One thing to note is that you will need to file for both personal and corporate bankruptcy if your business is a corporation, and you’re also in debt as a consumer.

Can you still run your business after filing for small business bankruptcy?

Technically speaking, you can still keep your business afloat.

The reality is that you won’t have enough money to continue as normal.

There will likely be a down period as you go through bankruptcy and wait to be discharged.

During this time, you are free to carry on working on things in your business and restructuring it.

When you eventually get discharged, you can start looking for finance options and restarting your company.

Of course, you can always close your doors for good, if you feel like there’s no coming back for your business.

How do you file for small business bankruptcy in Canada?

If you believe this is your only option, then you need to work with a Licensed Insolvency Trustee.

In Canada, these people are the only ones who can legally help you file for bankruptcy.

As it happens, we are Licensed Insolvency Trustees offering services throughout Canada.

If you need help, don’t hesitate to give us a call.

Your LIT will survey your situation and see if bankruptcy is the only option for your business.

If so, they will kickstart proceedings for you.

This typically involves the following:

 

  • Holding meetings with directors to announce your plans;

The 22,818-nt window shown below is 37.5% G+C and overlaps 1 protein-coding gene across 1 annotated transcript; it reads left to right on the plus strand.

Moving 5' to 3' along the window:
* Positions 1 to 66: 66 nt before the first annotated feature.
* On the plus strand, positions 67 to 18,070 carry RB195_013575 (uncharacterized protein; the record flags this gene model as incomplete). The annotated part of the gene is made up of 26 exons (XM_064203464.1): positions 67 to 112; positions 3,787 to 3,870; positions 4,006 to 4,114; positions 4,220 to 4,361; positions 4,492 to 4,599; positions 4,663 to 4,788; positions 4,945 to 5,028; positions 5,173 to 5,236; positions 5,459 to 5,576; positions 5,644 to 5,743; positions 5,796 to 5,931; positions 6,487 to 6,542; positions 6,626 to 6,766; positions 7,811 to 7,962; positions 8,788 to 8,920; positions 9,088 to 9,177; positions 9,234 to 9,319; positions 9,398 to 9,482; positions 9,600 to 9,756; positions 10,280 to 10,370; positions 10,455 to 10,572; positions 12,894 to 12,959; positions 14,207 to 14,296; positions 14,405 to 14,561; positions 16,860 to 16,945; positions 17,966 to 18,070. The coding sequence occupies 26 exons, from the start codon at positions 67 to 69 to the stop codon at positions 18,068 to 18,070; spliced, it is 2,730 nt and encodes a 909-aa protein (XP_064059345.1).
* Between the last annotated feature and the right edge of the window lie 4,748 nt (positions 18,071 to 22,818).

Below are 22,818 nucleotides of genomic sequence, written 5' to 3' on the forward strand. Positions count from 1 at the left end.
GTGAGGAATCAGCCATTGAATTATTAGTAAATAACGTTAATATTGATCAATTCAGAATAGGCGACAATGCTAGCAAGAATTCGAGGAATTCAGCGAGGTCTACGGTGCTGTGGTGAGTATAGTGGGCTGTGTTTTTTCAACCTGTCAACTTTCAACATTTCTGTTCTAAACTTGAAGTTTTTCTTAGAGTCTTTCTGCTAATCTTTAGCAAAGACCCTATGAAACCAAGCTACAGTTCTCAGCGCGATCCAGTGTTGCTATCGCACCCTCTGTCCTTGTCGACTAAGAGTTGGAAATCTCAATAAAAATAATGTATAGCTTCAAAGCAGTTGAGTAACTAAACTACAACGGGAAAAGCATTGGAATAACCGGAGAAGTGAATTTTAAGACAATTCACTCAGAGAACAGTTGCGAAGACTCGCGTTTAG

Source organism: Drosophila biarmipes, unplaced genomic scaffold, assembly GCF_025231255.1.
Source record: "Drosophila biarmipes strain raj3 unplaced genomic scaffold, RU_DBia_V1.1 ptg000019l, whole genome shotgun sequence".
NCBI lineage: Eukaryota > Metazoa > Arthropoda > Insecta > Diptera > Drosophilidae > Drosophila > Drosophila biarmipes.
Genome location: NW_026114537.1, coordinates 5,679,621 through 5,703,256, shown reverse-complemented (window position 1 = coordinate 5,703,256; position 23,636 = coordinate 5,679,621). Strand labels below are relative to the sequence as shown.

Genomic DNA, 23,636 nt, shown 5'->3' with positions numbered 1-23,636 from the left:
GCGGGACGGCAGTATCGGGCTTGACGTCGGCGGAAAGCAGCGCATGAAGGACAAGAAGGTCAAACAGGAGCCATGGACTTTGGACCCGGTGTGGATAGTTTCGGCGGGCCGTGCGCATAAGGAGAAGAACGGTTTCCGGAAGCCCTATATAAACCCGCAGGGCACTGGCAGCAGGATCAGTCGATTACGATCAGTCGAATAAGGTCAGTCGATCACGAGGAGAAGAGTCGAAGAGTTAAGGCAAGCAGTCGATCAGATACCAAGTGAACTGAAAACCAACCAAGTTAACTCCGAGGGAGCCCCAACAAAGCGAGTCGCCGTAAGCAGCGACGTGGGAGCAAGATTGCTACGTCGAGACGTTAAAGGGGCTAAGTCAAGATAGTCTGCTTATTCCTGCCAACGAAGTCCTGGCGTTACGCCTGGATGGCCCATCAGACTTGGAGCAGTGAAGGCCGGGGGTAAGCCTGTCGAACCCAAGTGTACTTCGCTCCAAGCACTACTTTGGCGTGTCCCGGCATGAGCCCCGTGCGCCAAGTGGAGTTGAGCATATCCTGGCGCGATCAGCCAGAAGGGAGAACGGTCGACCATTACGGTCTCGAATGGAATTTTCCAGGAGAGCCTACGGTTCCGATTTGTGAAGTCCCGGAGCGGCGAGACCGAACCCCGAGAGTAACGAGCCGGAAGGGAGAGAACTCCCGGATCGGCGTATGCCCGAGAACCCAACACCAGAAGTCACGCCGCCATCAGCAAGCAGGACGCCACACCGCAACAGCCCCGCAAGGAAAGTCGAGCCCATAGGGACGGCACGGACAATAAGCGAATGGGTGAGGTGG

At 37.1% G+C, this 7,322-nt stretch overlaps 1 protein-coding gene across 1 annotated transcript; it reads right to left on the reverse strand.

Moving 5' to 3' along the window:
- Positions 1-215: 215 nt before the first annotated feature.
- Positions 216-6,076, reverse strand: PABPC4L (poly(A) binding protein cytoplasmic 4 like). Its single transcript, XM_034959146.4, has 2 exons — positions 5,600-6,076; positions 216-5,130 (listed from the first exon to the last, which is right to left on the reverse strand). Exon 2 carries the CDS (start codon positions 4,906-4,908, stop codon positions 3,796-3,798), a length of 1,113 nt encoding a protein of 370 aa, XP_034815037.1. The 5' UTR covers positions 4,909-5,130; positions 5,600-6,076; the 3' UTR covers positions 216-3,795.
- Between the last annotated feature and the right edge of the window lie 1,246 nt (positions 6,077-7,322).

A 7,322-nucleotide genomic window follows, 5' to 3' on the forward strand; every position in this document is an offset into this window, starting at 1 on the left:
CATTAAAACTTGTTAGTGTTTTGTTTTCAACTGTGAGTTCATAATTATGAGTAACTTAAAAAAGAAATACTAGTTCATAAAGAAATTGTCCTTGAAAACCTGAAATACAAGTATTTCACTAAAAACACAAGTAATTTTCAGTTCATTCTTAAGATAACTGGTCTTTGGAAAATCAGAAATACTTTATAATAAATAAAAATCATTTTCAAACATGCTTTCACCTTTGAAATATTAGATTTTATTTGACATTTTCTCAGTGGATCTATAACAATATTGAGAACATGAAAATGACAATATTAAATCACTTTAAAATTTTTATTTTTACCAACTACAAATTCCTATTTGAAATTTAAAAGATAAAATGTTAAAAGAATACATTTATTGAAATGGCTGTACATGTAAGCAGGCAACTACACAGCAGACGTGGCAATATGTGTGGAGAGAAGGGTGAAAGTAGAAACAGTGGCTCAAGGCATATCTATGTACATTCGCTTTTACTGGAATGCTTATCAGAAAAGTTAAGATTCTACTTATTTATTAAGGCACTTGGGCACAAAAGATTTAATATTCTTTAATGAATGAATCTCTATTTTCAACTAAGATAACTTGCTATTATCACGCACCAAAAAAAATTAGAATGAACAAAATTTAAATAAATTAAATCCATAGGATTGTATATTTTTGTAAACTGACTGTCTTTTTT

• Drawing up and dealing with the official paperwork;
  • Setting up meetings with creditors to explain the situation;
  • Liquidating assets to pass on to the creditors.

 

This is a very condensed overview of how the bankruptcy process works for small businesses in Canada.

Your LIT will handle all of the heavy lifting, you just have to follow their instructions.

It will also cost you a fee for this service, which you may have to pay as a deposit before proceedings are carried out.

Should you file for small business bankruptcy in Canada?

Does this make sense for your small business?

Obviously, if it’s a partnership or sole proprietorship, you will file for personal bankruptcy.

If you own a corporation, then this might be the only solution for you.

Many companies turn to bankruptcy when they have no options available.

It’s a chance to clear your debts, get creditors off your back, and look ahead to the future.

Make no mistake about it, this is not a desirable situation to be in!

Still, if all else has failed, bankruptcy could be your only solution.

Call today for help with small business bankruptcy in Canada

As Licensed Insolvency Trustees, we are more than happy to take your case.

We will provide all the support and guidance required to file for small business bankruptcy.

Alongside this, we offer debt-relief services for individuals and businesses.

With our help you might be able to avoid bankruptcy altogether.

Either way, call us or fill in one of our evaluation forms to book your consultation.